On Thursday, after informing the Queen that parliament was dissolved for the general election on 8 June, Theresa May delivered a combative speech outside Downing Street, calling voters to give her their “backing to fight for Britain.” She stressed that failure in Brexit negotiations could lead to the loss of Britain’s “economic security and prosperity.”

May attacked those circulating Brussels’ gossip and denied leaked newspaper reports that her meeting with Jean-Claude Juncker was a little bit sour. She accused European politicians for interfering in the UK’s general election and trying to turn Brexit into a failure. 

She said: “In the last few days, we have seen just how tough these talks are likely to be. Britain’s negotiating position in Europe has been misrepresented in the continental press. The European commission’s negotiating stance has hardened. Threats against Britain have been issued by European politicians and officials. All of these acts have been deliberately timed to affect the result of the general election which will take place on 8 June.”

May emphasised that only by voting her party could the British manage to secure a painless and successful Brexit. Her antagonistic tone was said to be a way to satisfy Eurosceptic voters while responding to EU leaks that suggested she was unrealistic, delusional and unreasonable. But her critics accused her of acting like Donald Trump, instigating fights with EU leaders and acting irresponsibly.

UK-EU relations are strained

Her angry speech was seen as “irresponsible electioneering and mimicking Donald Trump in ‘winding up’ scraps with foreign leaders,” according to the Independent.

Her words revealed anger and disappointment in the way EU leaders are defending their hard stance, but this shouldn’t be surprising since their attitude hasn’t changed. Barnier, just yesterday, explained how the EU doesn’t want to punish the UK and that it doesn’t have a divorce bill ready to be paid, but, nonetheless, it would expect the UK to meet its commitments. However, May feels that threats against Britain by European politicians and officials are valid and are “deliberately timed to affect the result of the general election that will take place on 8 June.” In case we forgot the date, and in case we forgot that this is campaign season, May reminded us who are the bad guys and who we should vote if we want to be with the good guys.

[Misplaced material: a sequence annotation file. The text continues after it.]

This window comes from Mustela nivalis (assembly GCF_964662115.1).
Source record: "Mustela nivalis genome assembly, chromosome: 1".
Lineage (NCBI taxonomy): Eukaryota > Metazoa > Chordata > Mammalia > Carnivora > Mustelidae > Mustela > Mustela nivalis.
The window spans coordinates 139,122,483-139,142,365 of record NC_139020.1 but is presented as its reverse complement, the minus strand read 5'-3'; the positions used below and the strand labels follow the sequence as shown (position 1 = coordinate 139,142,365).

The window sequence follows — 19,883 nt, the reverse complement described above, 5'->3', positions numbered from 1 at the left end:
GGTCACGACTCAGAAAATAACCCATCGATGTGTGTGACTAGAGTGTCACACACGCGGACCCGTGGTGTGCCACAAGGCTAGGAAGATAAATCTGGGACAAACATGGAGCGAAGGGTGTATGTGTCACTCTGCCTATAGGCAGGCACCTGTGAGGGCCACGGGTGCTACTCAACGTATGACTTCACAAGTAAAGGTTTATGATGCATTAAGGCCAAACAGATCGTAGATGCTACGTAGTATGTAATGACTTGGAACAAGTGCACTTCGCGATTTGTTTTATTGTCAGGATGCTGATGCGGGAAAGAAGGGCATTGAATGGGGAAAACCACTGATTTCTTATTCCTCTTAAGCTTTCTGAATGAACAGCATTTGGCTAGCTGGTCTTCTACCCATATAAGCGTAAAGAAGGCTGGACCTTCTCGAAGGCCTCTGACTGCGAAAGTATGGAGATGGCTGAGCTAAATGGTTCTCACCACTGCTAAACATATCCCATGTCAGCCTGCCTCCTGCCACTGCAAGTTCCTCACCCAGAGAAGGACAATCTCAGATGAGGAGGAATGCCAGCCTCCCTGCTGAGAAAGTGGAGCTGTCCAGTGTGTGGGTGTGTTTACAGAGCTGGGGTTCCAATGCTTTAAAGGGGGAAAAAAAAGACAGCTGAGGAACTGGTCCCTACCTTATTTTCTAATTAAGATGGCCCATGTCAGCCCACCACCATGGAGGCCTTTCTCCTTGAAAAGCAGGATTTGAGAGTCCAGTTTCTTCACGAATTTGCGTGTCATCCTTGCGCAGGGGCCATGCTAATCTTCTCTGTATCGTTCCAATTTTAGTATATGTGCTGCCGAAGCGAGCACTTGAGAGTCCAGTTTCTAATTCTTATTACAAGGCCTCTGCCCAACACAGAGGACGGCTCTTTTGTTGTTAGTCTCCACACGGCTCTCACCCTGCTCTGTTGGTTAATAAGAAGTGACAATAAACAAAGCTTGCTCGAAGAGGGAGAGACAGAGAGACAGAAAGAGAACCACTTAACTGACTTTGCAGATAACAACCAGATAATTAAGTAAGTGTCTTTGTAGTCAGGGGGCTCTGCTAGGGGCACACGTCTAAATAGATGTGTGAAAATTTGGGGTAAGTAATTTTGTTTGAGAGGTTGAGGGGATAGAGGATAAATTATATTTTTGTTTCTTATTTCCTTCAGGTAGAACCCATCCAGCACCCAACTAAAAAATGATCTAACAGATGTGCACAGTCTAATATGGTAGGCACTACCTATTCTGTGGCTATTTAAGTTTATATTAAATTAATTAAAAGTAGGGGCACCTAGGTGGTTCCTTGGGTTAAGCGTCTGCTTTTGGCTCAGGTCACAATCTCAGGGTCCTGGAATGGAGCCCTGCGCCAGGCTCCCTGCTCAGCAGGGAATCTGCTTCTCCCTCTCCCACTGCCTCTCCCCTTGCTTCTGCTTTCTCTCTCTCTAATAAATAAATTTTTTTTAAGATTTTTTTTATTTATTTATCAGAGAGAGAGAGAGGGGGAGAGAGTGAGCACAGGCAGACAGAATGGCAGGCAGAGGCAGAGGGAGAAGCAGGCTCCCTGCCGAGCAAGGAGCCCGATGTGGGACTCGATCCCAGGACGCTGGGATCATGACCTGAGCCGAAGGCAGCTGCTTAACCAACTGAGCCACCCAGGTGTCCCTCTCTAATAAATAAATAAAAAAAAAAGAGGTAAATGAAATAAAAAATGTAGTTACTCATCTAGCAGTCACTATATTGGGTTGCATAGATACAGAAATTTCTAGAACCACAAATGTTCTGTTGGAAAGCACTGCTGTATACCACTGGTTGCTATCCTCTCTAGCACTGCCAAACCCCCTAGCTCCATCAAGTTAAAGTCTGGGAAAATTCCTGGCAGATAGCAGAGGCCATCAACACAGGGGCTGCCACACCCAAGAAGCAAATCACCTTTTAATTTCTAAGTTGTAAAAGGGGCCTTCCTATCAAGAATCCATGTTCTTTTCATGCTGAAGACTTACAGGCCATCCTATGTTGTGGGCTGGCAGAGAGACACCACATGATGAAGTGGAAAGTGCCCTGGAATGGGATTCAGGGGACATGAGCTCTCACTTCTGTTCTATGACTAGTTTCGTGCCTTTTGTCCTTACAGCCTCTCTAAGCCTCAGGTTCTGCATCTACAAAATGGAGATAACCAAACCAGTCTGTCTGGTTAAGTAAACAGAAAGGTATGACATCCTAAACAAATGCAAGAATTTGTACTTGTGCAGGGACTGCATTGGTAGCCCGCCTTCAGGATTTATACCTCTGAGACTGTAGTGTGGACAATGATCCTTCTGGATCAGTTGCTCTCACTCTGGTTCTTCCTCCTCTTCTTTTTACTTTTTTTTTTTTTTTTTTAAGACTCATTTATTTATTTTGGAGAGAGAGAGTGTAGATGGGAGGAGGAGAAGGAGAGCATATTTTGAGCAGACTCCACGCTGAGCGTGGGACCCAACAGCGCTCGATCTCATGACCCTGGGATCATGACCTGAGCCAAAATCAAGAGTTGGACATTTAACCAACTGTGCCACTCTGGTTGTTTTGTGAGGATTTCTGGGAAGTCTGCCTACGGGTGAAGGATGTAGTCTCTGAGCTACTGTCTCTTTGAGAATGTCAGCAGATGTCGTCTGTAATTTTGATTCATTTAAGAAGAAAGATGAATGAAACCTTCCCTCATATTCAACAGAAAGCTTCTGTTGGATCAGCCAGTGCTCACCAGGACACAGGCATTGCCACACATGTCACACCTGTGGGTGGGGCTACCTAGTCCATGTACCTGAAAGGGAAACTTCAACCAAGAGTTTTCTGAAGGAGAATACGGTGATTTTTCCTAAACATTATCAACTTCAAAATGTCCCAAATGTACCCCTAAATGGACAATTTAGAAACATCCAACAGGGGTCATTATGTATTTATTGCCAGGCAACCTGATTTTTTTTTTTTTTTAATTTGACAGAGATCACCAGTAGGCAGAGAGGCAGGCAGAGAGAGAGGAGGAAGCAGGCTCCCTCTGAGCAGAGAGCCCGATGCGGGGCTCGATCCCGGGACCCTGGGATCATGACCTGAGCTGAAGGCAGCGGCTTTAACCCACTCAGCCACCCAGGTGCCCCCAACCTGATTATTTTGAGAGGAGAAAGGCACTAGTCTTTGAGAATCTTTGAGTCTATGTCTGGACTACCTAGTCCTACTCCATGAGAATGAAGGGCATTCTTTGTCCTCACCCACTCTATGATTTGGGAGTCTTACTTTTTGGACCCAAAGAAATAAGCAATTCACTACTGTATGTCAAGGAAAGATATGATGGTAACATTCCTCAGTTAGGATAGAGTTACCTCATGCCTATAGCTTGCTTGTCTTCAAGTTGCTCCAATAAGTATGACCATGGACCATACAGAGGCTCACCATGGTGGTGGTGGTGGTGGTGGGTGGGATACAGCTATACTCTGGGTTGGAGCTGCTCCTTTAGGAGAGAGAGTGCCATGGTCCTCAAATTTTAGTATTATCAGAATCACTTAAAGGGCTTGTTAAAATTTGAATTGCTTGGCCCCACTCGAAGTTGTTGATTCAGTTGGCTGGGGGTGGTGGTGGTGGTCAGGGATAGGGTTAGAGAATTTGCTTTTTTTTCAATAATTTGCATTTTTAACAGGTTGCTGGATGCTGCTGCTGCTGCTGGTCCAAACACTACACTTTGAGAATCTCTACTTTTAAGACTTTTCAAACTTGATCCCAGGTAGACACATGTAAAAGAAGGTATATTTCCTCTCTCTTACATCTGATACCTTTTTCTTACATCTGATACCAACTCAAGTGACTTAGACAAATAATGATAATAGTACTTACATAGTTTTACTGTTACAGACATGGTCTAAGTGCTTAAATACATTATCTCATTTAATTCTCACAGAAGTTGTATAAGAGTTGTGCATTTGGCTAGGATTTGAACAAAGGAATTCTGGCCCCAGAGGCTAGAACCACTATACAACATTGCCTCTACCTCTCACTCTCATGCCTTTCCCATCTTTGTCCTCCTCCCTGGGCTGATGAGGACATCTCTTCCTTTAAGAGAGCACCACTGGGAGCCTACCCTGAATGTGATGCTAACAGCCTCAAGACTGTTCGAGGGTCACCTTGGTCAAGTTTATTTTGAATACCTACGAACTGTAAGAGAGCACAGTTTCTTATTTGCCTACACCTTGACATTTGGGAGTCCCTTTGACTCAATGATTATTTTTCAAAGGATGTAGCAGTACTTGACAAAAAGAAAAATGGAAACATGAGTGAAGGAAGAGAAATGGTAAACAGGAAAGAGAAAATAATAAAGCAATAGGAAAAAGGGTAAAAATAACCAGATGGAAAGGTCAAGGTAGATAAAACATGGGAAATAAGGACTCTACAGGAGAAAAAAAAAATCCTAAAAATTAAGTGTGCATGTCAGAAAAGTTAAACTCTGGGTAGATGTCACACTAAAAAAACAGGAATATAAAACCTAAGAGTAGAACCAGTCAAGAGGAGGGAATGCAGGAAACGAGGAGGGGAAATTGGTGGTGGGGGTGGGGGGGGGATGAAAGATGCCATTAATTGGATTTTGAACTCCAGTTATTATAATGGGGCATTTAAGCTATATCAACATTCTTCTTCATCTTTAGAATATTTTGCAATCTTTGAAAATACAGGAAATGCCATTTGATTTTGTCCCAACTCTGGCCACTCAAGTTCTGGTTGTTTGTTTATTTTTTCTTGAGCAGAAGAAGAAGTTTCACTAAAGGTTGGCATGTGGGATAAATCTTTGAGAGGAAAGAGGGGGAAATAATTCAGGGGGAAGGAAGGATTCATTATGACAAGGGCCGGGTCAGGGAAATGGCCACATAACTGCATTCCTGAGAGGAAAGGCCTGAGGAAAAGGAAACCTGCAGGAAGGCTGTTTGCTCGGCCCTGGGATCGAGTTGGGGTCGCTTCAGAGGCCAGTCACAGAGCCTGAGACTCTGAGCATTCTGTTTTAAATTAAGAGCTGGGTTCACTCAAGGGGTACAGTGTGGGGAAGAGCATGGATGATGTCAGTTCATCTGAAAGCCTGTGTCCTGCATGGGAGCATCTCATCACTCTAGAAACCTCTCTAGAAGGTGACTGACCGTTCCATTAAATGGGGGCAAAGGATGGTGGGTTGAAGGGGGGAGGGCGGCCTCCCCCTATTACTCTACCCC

Unlike cruel European politicians, May said that the UK “means no harm” and wants the EU project to be a success.” The irony of saying she wants the EU to remain strong, while the UK is leaving the EU, is unbearable. 

Since the EU is bad and many in Brussels “do not want these talks to succeed … do not want Britain to prosper,” the best solution is to vote for May’s camp. She said: “So now more than ever we need to be led by a Prime Minister and a Government that is strong and stable.”

May was criticised by Jeremy Corbyn for using Brexit as “a political game” to win the election. Nick Clegg said: “Theresa May’s desperate, bizarre statement could have come word for word from Nigel Farage. The coalition of hard Brexit between the Conservatives and Ukip is now complete, and it will be hard-pressed families up and down the country who will suffer most.” Labour’s Chuka Umunna said that her words were “straight out of the Donald Trump playbook—not what we expect from a British Prime Minister.”

It is difficult times for a government to have to deal with Brexit and a general election, but perhaps the best thing for both the EU and UK politicians is to do what Dan Mulhall, Ireland’s ambassador to the UK recommended: “take a deep breath and calm down”.